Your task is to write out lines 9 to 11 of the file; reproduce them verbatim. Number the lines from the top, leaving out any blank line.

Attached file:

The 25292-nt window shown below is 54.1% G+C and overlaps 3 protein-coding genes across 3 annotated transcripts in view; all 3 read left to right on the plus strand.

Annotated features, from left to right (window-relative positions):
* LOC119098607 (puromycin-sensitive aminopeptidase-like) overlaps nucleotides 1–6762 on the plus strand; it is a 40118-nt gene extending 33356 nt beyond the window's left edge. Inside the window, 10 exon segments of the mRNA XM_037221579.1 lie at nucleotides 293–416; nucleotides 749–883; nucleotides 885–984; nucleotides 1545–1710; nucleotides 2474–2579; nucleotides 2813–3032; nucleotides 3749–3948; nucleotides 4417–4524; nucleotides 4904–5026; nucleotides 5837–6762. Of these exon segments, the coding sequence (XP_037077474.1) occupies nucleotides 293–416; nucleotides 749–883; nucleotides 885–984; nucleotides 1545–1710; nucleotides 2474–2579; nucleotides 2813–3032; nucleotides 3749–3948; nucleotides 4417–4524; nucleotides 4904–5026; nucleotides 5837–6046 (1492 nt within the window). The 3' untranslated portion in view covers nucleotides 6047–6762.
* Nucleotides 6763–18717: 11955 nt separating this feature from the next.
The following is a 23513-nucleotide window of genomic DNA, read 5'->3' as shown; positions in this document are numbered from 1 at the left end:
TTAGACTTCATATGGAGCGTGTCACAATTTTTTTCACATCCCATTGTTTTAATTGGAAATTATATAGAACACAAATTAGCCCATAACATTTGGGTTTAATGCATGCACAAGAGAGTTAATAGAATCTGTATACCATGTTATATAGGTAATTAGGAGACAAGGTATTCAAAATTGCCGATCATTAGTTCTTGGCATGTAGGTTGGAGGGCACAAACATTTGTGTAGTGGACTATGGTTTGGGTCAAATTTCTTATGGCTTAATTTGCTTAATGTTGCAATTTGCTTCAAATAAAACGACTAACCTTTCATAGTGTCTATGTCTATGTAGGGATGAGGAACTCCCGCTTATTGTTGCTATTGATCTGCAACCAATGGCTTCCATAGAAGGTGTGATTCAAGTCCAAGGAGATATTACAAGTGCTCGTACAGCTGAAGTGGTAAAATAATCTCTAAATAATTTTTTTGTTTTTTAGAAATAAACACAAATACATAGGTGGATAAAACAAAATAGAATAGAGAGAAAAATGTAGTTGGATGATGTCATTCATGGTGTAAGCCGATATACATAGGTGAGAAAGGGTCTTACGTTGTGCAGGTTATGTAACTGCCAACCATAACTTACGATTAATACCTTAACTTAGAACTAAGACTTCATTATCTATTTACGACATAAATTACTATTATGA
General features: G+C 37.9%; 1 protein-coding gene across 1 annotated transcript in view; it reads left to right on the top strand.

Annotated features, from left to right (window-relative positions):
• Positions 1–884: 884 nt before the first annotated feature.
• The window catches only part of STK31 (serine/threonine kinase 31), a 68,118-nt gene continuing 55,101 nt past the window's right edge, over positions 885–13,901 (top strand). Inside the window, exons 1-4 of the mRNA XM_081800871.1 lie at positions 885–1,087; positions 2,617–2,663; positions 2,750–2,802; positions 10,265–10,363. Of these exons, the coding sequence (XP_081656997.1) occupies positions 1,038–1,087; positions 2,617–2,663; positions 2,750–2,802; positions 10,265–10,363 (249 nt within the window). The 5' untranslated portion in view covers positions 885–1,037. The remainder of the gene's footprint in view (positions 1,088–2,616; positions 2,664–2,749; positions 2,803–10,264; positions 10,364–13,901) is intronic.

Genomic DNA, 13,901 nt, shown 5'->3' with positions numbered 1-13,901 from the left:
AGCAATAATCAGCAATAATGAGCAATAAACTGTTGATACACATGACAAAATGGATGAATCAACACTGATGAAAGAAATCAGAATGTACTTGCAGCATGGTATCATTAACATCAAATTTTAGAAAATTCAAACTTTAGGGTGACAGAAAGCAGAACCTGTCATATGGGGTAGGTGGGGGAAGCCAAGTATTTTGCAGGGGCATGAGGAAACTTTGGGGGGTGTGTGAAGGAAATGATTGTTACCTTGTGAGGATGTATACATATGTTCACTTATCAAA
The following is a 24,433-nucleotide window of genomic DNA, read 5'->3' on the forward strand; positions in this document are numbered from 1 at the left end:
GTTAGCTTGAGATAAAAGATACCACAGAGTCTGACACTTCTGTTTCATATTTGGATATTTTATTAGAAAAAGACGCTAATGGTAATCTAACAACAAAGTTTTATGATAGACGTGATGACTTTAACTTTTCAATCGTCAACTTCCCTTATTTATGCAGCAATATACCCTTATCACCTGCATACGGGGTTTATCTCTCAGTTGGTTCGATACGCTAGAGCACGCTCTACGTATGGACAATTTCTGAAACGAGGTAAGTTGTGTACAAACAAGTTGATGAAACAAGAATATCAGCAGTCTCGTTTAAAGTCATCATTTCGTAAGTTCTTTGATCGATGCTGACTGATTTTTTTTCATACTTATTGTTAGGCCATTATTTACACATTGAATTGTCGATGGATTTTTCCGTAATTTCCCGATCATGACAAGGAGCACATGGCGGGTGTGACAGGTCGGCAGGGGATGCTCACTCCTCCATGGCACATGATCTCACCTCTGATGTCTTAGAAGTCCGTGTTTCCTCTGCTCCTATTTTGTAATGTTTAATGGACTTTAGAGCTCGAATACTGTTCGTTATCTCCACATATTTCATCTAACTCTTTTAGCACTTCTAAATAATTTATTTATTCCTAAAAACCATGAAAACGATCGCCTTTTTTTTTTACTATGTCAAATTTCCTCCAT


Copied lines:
• Positions 1–884: 884 nt before the first annotated feature.
• The window catches only part of STK31 (serine/threonine kinase 31), a 68,118-nt gene continuing 55,101 nt past the window's right edge, over positions 885–13,901 (top strand). Inside the window, exons 1-4 of the mRNA XM_081800871.1 lie at positions 885–1,087; positions 2,617–2,663; positions 2,750–2,802; positions 10,265–10,363. Of these exons, the coding sequence (XP_081656997.1) occupies positions 1,038–1,087; positions 2,617–2,663; positions 2,750–2,802; positions 10,265–10,363 (249 nt within the window). The 5' untranslated portion in view covers positions 885–1,037. The remainder of the gene's footprint in view (positions 1,088–2,616; positions 2,664–2,749; positions 2,803–10,264; positions 10,364–13,901) is intronic.

Genomic DNA, 13,901 nt, shown 5'->3' with positions numbered 1-13,901 from the left: